According to Aite Group LLC, the number of banks in the U.S. offering mobile banking is expected to increase to 614 in 2009 compared to 245 in 2008. Banks have begun to adopt mobile banking technology after overcoming fears of low return-on-investment and risks of investing in perpetually changing technology. Other concerns included security, fraud, and lack of cellular services, such as data plans and text messaging, by the customer, which would prevent banks from providing a good user experience. Now, banks have realized the benefits of mobile banking technology because it adds value to customer service, increases product exposure to existing customers, and increases customer loyalty while being highly cost-effective.
The future of convenient banking rests on the notion that it becomes mobile, safe, and clutterless, where the majority of typical financial transactions can be conducted quickly without going to the bank.Hot selling points for financial services, as many have seen through television commercials, is the ease and convenience of mobile banking. Because a cell phone has become the necessity of everyone’s life, businesses and corporations are now trying appeal to the wants of banking customers. Here are a few recent innovations that set the example for a transition to an age of truly mobile banking.
Visa’s Near Field Communications (NFC) Technology
Back in April of 2009, Visa officially launched their commercial wireless payments system in Malaysia. After connecting a cell phone to a bank account, the phone that is equipped with a NFC chip allowed the user to pay for purchases when the phone is waved in front of a NFC terminal.Paying food vendors, public transit fares, parking, gas, and highway tolls is done with a phone and not with paper bills and coins. Such technology has already become popular in Japan and it is a norm to their people. The trend has not yet gotten any momentum in the United States even though similar technology, such as the Mastercard PayPass, already exists here. With Visa’s NFC services soon coming to the U.S., it may push us towards mobile payments as a standard method of financial transactions.
USAA Remote Deposit iPhone App
Remote deposit is the process of depositing a check without physically going to the bank. USAA released their remote deposit application for the iPhone in August and it received $1.5 million in remote deposits within the first 3 days it was available. USAA bank users simply have to take a photo of the front and back of a check and submit the two images. The whole process takes only a few minutes and it can be done anywhere. This technology isn’t new but it is new to regular bank customers because remote check deposit was mostly available only to businesses through the use of a scanner in order to electronically deposit a check. with rising competition between banks, they are racing to provide this much demanded service to their customers. If remote deposit is offered by every bank, there will be one less reason to trek to the bank and one more reason to get a smartphone with a camera.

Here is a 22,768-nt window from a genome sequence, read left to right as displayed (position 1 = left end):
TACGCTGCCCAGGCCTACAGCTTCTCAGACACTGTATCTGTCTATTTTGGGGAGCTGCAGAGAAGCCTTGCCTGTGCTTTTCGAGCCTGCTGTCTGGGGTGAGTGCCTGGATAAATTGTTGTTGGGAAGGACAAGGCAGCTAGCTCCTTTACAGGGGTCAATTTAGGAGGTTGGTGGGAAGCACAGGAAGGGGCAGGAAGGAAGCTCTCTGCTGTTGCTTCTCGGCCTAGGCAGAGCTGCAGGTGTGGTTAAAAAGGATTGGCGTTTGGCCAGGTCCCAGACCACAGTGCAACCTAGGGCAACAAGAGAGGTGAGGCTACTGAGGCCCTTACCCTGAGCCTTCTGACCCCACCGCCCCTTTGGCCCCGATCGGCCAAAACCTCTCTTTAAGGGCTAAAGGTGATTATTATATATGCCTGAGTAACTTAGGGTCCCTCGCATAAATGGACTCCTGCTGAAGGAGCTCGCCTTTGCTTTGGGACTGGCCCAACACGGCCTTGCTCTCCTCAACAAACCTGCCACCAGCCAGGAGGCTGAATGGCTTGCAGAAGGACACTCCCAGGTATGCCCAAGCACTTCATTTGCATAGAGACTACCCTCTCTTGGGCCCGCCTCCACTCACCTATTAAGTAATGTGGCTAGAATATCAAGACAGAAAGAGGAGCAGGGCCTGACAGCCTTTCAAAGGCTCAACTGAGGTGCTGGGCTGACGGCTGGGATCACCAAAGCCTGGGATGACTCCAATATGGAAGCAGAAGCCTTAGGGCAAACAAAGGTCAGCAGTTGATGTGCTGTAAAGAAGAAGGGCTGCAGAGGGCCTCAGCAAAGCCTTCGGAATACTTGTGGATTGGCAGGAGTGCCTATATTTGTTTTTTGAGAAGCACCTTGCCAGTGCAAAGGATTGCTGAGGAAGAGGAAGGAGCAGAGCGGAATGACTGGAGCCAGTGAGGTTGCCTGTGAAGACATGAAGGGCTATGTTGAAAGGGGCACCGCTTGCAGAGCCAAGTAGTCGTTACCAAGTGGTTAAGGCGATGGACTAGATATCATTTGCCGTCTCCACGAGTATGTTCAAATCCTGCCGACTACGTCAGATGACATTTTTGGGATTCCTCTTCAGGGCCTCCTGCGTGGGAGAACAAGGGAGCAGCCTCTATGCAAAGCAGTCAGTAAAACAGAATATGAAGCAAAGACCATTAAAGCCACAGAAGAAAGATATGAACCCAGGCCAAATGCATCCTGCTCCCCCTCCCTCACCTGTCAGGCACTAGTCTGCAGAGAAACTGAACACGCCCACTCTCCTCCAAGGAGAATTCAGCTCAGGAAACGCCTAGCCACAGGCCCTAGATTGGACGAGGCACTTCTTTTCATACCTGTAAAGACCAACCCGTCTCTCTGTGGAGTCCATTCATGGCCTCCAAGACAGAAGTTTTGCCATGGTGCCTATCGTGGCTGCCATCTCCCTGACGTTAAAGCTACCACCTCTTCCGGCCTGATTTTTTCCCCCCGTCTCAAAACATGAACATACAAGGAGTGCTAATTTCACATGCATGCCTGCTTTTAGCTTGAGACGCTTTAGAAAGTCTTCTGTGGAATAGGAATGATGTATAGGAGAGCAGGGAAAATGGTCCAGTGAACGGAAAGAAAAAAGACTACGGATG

A recent article at MyBankTracker.com covered Nokia’s entry into the mobile financial services industry in 2010 with a new service called Nokia Money. On the basis that there are 2.5 times the amount of mobile phones as there are bank accounts in the world, Nokia intends on bringing financial services to cell phones users in places where financial institutions are scarce. In more urban areas, Nokia Money can also mimic the functions of a physical bank. Paying bills, paying merchants for goods and services, and sending money to other mobile users (through their mobile number) are all basic features of Nokia Money. It will also offer contactless payments through the use of NFC technology. Overall, Nokia Money has the goal of becoming a virtual bank.
Effects of Mobile Banking on Banks
Major banks have already implemented mobile banking into their services and many banks are doing the same. A Gartner survey showed that 59% of the largest U.S. financial institutions will be purchasing or renovate their mobile banking technology in the next 2 years. Smaller banks without the funds to invest in mobile banking technology may succumb to the competition in terms of offering convenient bank accessibility. Small banks that are able to afford mobile banking technology will find that they have a low cost channel for customer service and that may warrant the need for fewer employees to provide that same service. Brick and mortar banks will see less customers walk through the door as mobile financial services increases interactive banking from standpoint of the customer.